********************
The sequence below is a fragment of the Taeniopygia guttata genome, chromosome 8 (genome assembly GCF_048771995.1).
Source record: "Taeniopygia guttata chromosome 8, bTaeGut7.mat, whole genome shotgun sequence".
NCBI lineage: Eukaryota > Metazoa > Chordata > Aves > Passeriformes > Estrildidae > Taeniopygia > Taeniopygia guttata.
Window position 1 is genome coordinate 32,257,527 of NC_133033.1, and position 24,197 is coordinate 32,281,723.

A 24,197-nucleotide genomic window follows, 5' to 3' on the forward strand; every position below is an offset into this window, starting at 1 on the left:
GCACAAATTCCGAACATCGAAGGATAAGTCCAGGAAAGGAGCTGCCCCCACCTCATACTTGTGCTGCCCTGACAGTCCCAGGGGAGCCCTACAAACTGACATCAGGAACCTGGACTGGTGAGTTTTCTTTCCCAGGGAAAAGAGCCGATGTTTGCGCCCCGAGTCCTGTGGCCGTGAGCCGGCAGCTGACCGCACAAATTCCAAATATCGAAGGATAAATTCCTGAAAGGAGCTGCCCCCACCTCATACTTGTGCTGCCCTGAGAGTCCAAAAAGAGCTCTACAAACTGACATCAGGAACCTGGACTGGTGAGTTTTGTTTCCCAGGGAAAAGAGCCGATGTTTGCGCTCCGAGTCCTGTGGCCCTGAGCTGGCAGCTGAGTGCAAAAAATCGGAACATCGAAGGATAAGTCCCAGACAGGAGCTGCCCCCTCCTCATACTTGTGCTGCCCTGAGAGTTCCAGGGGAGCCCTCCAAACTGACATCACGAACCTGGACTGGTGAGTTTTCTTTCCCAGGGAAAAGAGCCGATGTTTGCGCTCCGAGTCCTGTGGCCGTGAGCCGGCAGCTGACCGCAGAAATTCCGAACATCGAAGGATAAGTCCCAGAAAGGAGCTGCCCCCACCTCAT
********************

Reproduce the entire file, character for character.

The sequence below is a fragment of the Taeniopygia guttata genome, chromosome 8 (genome assembly GCF_048771995.1).
Source record: "Taeniopygia guttata chromosome 8, bTaeGut7.mat, whole genome shotgun sequence".
NCBI lineage: Eukaryota > Metazoa > Chordata > Aves > Passeriformes > Estrildidae > Taeniopygia > Taeniopygia guttata.
Window position 1 is genome coordinate 32,257,527 of NC_133033.1, and position 24,197 is coordinate 32,281,723.

A 24,197-nucleotide genomic window follows, 5' to 3' on the forward strand; every position below is an offset into this window, starting at 1 on the left:
GCACAAATTCCGAACATCGAAGGATAAGTCCAGGAAAGGAGCTGCCCCCACCTCATACTTGTGCTGCCCTGACAGTCCCAGGGGAGCCCTACAAACTGACATCAGGAACCTGGACTGGTGAGTTTTCTTTCCCAGGGAAAAGAGCCGATGTTTGCGCCCCGAGTCCTGTGGCCGTGAGCCGGCAGCTGACCGCACAAATTCCAAATATCGAAGGATAAATTCCTGAAAGGAGCTGCCCCCACCTCATACTTGTGCTGCCCTGAGAGTCCAAAAAGAGCTCTACAAACTGACATCAGGAACCTGGACTGGTGAGTTTTGTTTCCCAGGGAAAAGAGCCGATGTTTGCGCTCCGAGTCCTGTGGCCCTGAGCTGGCAGCTGAGTGCAAAAAATCGGAACATCGAAGGATAAGTCCCAGACAGGAGCTGCCCCCTCCTCATACTTGTGCTGCCCTGAGAGTTCCAGGGGAGCCCTCCAAACTGACATCACGAACCTGGACTGGTGAGTTTTCTTTCCCAGGGAAAAGAGCCGATGTTTGCGCTCCGAGTCCTGTGGCCGTGAGCCGGCAGCTGACCGCAGAAATTCCGAACATCGAAGGATAAGTCCCAGAAAGGAGCTGCCCCCACCTCAT